ALL products or services come with risks to the purchaser. (I mean, who hasn’t gotten a shitty hair cut, or bought a lemon of an item?) It’s your job as the business owner to eliminate or minimize the risks as much as possible.

And there’s more than just financial risk, especially when we’re talking about coaching or digital products.

There’s the risk of embarrassment, or loss of face, that usually comes alongside loss of money - because you invested in something that didn’t work for you.

The risk of loss of the time invested in your product.

The risk of inconvenience. Are you going to push them out of their comfort zone?

The risk of hassle or intimidation. Just how many upsells or hoops are they going to have to jump through before or after they buy?

The risk of unsatisfactory results. What if your claims are really just hype?

And finally, the risk of disappointment and frustration. They invested, they didn’t get results, and now they’re out their money AND didn’t reach the goal they set out to when they bought.

How well you minimize or eliminate these risks within your offer is a big determining factor in how well it converts.

Now, you don’t have to have a giant risk reversal statement or policy that covers everything. It’s actually better if you don’t. Instead, you need to weave it into your content strategically. Addressing each with simple statements, answers, or additional content.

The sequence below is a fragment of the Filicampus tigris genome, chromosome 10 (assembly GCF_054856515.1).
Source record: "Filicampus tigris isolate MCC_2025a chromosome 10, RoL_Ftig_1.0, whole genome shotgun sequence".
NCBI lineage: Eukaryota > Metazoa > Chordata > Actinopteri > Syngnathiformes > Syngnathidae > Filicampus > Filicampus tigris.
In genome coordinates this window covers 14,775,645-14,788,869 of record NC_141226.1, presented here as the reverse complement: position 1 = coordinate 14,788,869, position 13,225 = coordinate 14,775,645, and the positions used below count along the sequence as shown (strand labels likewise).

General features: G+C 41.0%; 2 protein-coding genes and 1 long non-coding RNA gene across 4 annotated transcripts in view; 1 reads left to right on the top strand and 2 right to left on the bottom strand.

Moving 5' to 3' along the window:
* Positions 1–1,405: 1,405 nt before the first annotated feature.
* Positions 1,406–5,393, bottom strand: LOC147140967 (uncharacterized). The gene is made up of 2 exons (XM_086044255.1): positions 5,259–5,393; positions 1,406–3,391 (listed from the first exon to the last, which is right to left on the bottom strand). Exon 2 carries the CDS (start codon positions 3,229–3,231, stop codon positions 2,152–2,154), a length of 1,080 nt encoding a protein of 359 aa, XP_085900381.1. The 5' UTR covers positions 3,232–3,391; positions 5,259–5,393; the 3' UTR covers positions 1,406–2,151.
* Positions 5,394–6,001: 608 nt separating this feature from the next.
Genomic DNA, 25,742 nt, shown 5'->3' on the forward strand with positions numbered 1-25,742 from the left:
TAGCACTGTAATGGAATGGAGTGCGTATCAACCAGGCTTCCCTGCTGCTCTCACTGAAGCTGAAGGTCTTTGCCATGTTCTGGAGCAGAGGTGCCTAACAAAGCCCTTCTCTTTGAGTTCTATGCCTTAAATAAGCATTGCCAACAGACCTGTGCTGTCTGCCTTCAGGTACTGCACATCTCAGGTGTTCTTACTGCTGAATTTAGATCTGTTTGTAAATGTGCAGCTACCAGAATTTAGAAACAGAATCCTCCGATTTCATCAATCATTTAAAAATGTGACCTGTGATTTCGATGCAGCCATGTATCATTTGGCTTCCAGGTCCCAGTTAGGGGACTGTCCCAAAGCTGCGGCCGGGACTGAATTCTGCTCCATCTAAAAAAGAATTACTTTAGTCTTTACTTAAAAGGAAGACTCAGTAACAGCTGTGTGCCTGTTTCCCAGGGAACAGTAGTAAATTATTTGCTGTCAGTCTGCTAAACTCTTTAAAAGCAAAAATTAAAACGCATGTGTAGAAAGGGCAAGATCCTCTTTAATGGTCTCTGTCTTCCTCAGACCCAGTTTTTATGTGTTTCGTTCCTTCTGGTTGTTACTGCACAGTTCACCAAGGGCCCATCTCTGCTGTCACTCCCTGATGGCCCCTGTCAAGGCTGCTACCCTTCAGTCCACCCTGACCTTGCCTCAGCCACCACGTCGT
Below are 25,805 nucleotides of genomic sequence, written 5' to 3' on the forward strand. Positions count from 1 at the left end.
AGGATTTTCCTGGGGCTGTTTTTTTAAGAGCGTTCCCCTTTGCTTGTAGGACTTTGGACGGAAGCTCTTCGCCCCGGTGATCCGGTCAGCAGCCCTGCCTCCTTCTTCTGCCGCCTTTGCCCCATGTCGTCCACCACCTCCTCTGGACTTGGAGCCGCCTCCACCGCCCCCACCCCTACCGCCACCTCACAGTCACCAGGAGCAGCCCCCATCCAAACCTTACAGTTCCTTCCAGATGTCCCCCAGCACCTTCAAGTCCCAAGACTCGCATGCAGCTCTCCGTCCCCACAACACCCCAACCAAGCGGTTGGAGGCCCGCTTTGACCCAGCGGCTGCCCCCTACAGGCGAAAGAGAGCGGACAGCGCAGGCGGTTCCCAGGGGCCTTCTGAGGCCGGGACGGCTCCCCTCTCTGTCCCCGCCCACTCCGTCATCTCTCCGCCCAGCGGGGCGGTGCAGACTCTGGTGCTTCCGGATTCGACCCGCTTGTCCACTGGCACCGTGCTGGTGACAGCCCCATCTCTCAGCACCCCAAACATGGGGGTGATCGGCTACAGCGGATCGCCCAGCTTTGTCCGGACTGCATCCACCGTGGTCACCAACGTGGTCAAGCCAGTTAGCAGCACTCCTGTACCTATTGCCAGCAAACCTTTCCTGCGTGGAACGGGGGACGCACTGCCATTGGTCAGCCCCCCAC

Call to Action (CTA).

We typically think of CTAs specifically relating to digital environments or ads, but every single product you buy, regardless of where, has a CTA built into it (or it should) - even if you never see it.

The CTA is one of the most important elements of an offer, yet it’s the one that’s most overlooked when putting it all together.

Not only does it need to include the “instructions” on how to buy your thing, but it also needs to give people a reason TO buy it.

The CTA is a statement that ties in the other elements of your offer; it should:

  • Remind them WHAT they’re buying (your deliverables)
  • Remind them of the benefits
  • Trivialize and justify the price
  • Mitigate the risks
  • And remind them why they need to buy right now

If you’re the type who can take information and make it work for you, everything I’ve posted will help you design an offer that’s going to convert better.

But if you just need a little bit of help, you might want to check out my Guided Workbook. It goes a little deeper into the concepts I’ve covered this week, and will guide you step-by-step through designing your offer.